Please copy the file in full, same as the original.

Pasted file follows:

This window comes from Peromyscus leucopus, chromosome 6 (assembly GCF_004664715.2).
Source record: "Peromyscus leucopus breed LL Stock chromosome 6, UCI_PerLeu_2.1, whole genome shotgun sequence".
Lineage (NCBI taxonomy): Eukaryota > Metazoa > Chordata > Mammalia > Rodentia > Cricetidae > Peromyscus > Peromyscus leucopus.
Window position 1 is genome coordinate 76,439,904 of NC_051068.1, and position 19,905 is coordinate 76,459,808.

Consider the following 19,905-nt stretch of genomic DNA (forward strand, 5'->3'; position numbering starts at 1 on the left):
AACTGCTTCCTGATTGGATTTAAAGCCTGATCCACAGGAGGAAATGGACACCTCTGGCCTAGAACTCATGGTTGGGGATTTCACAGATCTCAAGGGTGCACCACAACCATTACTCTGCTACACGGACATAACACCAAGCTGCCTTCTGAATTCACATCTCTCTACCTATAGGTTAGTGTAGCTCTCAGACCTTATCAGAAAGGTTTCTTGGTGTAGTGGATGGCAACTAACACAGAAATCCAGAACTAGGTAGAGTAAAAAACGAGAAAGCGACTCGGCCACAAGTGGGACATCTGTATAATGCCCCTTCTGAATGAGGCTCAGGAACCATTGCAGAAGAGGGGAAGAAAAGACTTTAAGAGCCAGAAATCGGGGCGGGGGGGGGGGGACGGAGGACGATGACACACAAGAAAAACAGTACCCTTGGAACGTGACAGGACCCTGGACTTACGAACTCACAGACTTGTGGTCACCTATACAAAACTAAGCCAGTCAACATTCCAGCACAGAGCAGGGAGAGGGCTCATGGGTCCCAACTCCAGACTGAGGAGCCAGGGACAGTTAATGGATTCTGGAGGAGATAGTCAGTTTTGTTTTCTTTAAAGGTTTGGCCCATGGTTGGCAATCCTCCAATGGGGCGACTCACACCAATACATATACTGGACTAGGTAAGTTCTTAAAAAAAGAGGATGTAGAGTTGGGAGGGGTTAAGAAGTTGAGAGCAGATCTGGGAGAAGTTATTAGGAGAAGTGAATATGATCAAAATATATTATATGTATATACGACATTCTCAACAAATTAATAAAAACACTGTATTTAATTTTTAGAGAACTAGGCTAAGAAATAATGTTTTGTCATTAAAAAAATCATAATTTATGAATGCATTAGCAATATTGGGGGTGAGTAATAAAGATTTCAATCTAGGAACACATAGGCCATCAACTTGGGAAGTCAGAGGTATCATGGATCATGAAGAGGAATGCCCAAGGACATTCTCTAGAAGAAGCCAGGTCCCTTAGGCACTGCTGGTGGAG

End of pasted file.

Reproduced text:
This window comes from Peromyscus leucopus, chromosome 6 (assembly GCF_004664715.2).
Source record: "Peromyscus leucopus breed LL Stock chromosome 6, UCI_PerLeu_2.1, whole genome shotgun sequence".
Lineage (NCBI taxonomy): Eukaryota > Metazoa > Chordata > Mammalia > Rodentia > Cricetidae > Peromyscus > Peromyscus leucopus.
Window position 1 is genome coordinate 76,439,904 of NC_051068.1, and position 19,905 is coordinate 76,459,808.

Consider the following 19,905-nt stretch of genomic DNA (forward strand, 5'->3'; position numbering starts at 1 on the left):
AACTGCTTCCTGATTGGATTTAAAGCCTGATCCACAGGAGGAAATGGACACCTCTGGCCTAGAACTCATGGTTGGGGATTTCACAGATCTCAAGGGTGCACCACAACCATTACTCTGCTACACGGACATAACACCAAGCTGCCTTCTGAATTCACATCTCTCTACCTATAGGTTAGTGTAGCTCTCAGACCTTATCAGAAAGGTTTCTTGGTGTAGTGGATGGCAACTAACACAGAAATCCAGAACTAGGTAGAGTAAAAAACGAGAAAGCGACTCGGCCACAAGTGGGACATCTGTATAATGCCCCTTCTGAATGAGGCTCAGGAACCATTGCAGAAGAGGGGAAGAAAAGACTTTAAGAGCCAGAAATCGGGGCGGGGGGGGGGGGACGGAGGACGATGACACACAAGAAAAACAGTACCCTTGGAACGTGACAGGACCCTGGACTTACGAACTCACAGACTTGTGGTCACCTATACAAAACTAAGCCAGTCAACATTCCAGCACAGAGCAGGGAGAGGGCTCATGGGTCCCAACTCCAGACTGAGGAGCCAGGGACAGTTAATGGATTCTGGAGGAGATAGTCAGTTTTGTTTTCTTTAAAGGTTTGGCCCATGGTTGGCAATCCTCCAATGGGGCGACTCACACCAATACATATACTGGACTAGGTAAGTTCTTAAAAAAAGAGGATGTAGAGTTGGGAGGGGTTAAGAAGTTGAGAGCAGATCTGGGAGAAGTTATTAGGAGAAGTGAATATGATCAAAATATATTATATGTATATACGACATTCTCAACAAATTAATAAAAACACTGTATTTAATTTTTAGAGAACTAGGCTAAGAAATAATGTTTTGTCATTAAAAAAATCATAATTTATGAATGCATTAGCAATATTGGGGGTGAGTAATAAAGATTTCAATCTAGGAACACATAGGCCATCAACTTGGGAAGTCAGAGGTATCATGGATCATGAAGAGGAATGCCCAAGGACATTCTCTAGAAGAAGCCAGGTCCCTTAGGCACTGCTGGTGGAG